NYS Confirms Economic Nexus Applies to Sales Taxes in Wake of Supreme Court's 'Wayfair' Ruling

By:
Chris Gaetano
Published Date:
Feb 20, 2019

claire-anderson-60670-unsplash

The New York State Department of Taxation and Finance has released guidance confirming its intentions to pursue an economic nexus standard when it comes to sales tax liability. This guidance arrives in the wake of a Supreme Court decision that affirmed a state government's ability to tax out-of-state vendors, even if they lack a physical presence within the state. The announcement said that, as a result of the decision, South Dakota v. Wayfair, “certain existing provisions in the New York State Tax Law that define a sales tax vendor immediately became effective.”

New York has technically been an economic nexus state since corporate tax reform measures were approved in 2015. Under those rules, "[b]usinesses that exercise a corporate franchise, do business, employ capital, own or lease property, maintain an office, or derive receipts (of $1 million or more in a tax year) from activity conducted in New York will be subject to tax for that tax year. Franchisors that sell goods and services, or licenses, to franchisees located in New York State are not specifically exempt from tax. Therefore, they are subject to the same tax provisions as any other corporation that conducts activities in New York State." 

The recently issued guidance adds to these rules; it provides that if a business has no physical presence in the state, but has both made more than $300,000 in sales of tangible personal property delivered in the state and conducted more than 100 sales of tangible personal property delivered in the state in the immediately preceding four sales tax quarters, it must register as a sales tax vendor and collect and remit sales taxes.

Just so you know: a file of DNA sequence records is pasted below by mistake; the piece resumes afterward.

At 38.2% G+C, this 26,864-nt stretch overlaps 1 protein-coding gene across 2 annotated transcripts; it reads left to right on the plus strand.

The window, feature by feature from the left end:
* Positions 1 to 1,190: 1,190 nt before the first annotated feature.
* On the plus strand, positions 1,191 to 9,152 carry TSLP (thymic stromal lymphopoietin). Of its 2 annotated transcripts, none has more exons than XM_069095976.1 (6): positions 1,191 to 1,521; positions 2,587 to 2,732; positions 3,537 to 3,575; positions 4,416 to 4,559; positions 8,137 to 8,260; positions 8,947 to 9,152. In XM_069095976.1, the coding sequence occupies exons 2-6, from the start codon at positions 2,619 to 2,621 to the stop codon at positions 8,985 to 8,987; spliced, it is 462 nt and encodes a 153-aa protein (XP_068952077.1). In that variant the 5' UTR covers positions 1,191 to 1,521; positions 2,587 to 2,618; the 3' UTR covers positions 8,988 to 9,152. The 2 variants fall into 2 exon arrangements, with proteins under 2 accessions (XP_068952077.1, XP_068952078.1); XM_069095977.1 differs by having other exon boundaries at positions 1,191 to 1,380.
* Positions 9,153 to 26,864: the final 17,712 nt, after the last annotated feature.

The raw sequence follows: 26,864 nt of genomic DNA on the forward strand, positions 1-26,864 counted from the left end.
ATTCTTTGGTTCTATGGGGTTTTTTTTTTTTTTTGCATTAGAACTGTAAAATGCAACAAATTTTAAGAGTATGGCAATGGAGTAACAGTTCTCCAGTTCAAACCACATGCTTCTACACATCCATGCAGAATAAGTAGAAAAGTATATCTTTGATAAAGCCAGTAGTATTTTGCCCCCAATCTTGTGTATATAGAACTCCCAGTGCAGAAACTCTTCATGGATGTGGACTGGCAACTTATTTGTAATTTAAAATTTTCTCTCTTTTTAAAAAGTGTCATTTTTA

The Supreme Court decision, which was issued on June 21, 2018, revisited an earlier decision, Quill Corp. vs. North Dakota, which held that requiring sales tax collection from out-of-state entities violated the Constitution’s commerce clause. In its  5-4 ruling in Wayfair, however, the Supreme Court noted that the Quill decision came down in 1992, well before the e-commerce explosion; a report from the Federal Reserve Bank of St. Louis found that e-commerce has gone from representing 0.6 percent of U.S. retail sales in 1999 to 9.46 percent in 2018. Because the retail economy has changed so much, the court’s majority found that the Quill decision was no longer relevant. The Government Accountability Office estimated in a recent report that if states were able to tax all online sales from remote sellers, then they would collect $8 billion to $13 billion in additional revenues. 

Following the decision, NYSSCPA members raised concerns that the decision could create compliance issues, as remote sellers deal with the multifarious rules and regulations of numerous tax jurisdictions. Lawmakers were also worried about this situation: A bill that was introduced in the House last year, but not enacted during the 115th Congress, would have prevented state governments from collecting sales tax from most out-of-state sellers until such a time as a compact regarding treatment of online sales was developed by the states and approved by Congress. The bill said that "it is the sense of Congress that the States should develop an interstate compact for the collection of sales tax by remote sellers that identify a clearly defined minimum substantial nexus between the remote seller and the taxing State, that simplifies registration, collection, remittance, auditing and other compliance processes to the greatest extent possible." This exemption would have specifically applied to smaller remote sellers, which were defined as those with gross receipts in the U.S. of no more than $10 million.  

Click here to see more of the latest news from the NYSSCPA.